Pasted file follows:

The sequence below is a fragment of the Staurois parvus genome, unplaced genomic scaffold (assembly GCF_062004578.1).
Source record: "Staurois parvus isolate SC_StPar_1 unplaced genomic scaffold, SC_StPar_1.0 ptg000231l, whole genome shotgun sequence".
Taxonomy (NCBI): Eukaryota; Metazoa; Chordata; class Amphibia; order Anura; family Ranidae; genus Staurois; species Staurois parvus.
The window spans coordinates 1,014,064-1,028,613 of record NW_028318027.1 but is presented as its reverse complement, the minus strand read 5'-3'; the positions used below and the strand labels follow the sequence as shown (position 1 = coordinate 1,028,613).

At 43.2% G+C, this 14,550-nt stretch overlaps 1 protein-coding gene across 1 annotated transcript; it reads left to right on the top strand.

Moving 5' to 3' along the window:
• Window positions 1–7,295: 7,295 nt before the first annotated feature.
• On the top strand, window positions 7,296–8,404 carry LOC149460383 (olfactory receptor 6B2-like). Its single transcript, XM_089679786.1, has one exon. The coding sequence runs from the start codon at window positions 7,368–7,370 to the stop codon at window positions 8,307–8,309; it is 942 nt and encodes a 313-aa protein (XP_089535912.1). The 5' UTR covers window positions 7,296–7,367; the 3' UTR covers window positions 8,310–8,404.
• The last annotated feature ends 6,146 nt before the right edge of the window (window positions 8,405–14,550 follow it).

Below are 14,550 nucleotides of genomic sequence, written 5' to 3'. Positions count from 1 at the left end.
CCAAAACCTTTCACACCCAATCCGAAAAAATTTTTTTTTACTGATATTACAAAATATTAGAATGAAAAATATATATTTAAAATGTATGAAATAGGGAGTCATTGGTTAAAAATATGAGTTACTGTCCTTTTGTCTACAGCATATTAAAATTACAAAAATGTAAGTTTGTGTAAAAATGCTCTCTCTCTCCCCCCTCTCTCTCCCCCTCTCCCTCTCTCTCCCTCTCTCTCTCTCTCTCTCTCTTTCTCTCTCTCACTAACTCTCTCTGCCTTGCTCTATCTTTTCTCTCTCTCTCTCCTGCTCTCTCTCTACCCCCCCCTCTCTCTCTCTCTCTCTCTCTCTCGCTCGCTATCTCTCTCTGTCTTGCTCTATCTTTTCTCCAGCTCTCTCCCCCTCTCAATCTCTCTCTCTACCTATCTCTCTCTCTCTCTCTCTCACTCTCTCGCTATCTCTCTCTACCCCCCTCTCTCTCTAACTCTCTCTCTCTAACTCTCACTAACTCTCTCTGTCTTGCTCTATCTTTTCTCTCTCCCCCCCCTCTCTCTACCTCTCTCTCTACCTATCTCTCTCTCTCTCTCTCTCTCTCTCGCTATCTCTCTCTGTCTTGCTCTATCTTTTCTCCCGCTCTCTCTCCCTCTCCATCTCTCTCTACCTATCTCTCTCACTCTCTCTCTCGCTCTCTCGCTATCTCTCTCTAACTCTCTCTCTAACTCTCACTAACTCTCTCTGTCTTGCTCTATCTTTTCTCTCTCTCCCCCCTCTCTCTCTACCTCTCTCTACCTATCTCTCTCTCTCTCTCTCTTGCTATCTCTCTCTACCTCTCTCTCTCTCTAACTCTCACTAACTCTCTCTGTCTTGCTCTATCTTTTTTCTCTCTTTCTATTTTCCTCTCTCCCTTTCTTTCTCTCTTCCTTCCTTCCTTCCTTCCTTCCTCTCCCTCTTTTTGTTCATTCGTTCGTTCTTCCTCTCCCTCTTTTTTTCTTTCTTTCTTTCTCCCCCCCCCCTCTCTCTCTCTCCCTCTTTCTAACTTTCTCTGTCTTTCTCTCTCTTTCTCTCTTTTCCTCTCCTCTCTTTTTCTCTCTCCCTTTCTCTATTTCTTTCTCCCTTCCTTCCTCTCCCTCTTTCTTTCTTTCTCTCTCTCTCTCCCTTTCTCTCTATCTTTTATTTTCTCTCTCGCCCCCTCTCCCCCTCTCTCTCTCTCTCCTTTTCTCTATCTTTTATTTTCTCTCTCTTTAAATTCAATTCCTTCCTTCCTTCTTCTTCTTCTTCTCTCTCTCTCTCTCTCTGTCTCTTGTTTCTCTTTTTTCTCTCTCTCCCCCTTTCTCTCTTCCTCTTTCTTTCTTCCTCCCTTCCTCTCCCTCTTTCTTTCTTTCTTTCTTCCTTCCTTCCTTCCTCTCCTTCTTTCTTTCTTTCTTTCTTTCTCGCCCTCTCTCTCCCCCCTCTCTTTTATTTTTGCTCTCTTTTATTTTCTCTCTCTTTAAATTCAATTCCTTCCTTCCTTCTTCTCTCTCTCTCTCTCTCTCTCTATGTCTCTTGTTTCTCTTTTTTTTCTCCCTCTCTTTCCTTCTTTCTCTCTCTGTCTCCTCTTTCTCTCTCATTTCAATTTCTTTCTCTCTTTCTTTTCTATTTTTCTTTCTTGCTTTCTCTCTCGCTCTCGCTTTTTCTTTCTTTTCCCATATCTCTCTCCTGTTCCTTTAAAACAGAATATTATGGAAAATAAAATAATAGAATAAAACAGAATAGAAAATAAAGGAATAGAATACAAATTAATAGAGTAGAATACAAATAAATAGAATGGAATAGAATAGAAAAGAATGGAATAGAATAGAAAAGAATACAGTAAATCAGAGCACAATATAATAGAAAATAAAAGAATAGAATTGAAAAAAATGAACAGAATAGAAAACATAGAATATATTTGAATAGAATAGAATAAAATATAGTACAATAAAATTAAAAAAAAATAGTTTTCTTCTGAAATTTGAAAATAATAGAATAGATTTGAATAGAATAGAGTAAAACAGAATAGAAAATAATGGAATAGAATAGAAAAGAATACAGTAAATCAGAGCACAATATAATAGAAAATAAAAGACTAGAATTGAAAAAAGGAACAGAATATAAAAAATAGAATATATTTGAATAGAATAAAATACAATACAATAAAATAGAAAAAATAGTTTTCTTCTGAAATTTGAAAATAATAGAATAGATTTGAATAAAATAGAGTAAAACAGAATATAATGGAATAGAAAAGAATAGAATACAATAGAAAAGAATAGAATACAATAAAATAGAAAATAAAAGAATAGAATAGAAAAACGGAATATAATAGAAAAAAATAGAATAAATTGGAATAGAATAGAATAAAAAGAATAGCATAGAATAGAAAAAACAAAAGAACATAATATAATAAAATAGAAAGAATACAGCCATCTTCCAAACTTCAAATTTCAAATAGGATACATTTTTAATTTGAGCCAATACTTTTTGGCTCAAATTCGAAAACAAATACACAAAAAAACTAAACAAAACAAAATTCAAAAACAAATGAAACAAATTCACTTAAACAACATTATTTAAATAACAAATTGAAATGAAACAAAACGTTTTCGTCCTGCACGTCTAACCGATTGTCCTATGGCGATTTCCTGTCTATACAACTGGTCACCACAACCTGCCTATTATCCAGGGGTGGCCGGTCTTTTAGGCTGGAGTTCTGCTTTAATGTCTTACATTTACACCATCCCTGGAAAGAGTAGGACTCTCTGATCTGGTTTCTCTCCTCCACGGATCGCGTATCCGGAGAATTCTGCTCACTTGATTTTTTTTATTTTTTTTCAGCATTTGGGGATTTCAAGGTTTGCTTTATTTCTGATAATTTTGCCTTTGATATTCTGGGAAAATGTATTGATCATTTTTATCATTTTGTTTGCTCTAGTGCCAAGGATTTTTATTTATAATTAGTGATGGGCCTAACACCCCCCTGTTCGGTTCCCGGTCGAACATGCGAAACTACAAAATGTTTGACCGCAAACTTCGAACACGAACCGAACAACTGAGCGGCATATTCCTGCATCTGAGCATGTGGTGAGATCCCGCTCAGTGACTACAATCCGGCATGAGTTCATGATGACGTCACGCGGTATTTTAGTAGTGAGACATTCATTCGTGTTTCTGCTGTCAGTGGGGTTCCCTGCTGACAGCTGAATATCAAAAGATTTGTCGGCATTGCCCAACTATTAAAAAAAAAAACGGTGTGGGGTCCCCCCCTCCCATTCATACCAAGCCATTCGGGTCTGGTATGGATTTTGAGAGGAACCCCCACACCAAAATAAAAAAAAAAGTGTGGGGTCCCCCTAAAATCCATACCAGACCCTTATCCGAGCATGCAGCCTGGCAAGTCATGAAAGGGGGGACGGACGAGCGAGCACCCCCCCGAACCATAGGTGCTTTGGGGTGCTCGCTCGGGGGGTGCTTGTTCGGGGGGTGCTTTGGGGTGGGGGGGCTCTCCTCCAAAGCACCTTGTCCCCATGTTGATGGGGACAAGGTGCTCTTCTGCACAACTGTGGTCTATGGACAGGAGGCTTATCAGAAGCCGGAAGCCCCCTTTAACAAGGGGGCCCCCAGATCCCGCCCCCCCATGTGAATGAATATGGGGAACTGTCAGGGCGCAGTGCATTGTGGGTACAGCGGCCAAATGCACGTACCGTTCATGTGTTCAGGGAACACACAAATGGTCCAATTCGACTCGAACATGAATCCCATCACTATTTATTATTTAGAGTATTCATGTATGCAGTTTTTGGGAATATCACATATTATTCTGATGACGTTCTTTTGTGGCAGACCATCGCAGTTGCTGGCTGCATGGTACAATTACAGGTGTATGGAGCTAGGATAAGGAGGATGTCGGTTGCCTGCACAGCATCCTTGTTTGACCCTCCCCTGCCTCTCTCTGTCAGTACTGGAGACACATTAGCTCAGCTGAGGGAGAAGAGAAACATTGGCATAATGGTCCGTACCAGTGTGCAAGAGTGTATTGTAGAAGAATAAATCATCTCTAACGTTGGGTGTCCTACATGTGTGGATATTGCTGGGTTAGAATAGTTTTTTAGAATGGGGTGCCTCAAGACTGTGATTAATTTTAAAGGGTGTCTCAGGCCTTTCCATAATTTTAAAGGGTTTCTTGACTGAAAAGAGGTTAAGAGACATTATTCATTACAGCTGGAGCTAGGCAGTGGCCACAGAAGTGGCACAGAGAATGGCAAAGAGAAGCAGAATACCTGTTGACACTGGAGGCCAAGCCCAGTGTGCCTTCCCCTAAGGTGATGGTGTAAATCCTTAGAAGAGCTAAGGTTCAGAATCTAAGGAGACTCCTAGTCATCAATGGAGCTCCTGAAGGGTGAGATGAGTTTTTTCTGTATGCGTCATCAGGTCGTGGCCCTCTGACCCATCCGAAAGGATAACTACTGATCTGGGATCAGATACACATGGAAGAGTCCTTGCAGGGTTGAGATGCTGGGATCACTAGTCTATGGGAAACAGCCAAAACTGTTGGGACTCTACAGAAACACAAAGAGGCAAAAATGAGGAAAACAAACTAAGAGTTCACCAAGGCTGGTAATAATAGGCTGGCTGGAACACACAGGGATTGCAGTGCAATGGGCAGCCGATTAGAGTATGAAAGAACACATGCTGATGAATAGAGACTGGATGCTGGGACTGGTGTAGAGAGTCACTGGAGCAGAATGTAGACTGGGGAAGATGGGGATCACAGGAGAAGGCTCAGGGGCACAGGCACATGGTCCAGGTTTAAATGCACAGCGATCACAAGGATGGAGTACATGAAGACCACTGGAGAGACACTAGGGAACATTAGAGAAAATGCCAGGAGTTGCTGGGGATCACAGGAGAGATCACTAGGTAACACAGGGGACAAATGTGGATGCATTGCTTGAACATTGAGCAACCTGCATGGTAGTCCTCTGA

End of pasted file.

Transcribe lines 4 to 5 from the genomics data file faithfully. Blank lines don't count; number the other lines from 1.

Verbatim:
The window spans coordinates 1,014,064-1,028,613 of record NW_028318027.1 but is presented as its reverse complement, the minus strand read 5'-3'; the positions used below and the strand labels follow the sequence as shown (position 1 = coordinate 1,028,613).

At 43.2% G+C, this 14,550-nt stretch overlaps 1 protein-coding gene across 1 annotated transcript; it reads left to right on the top strand.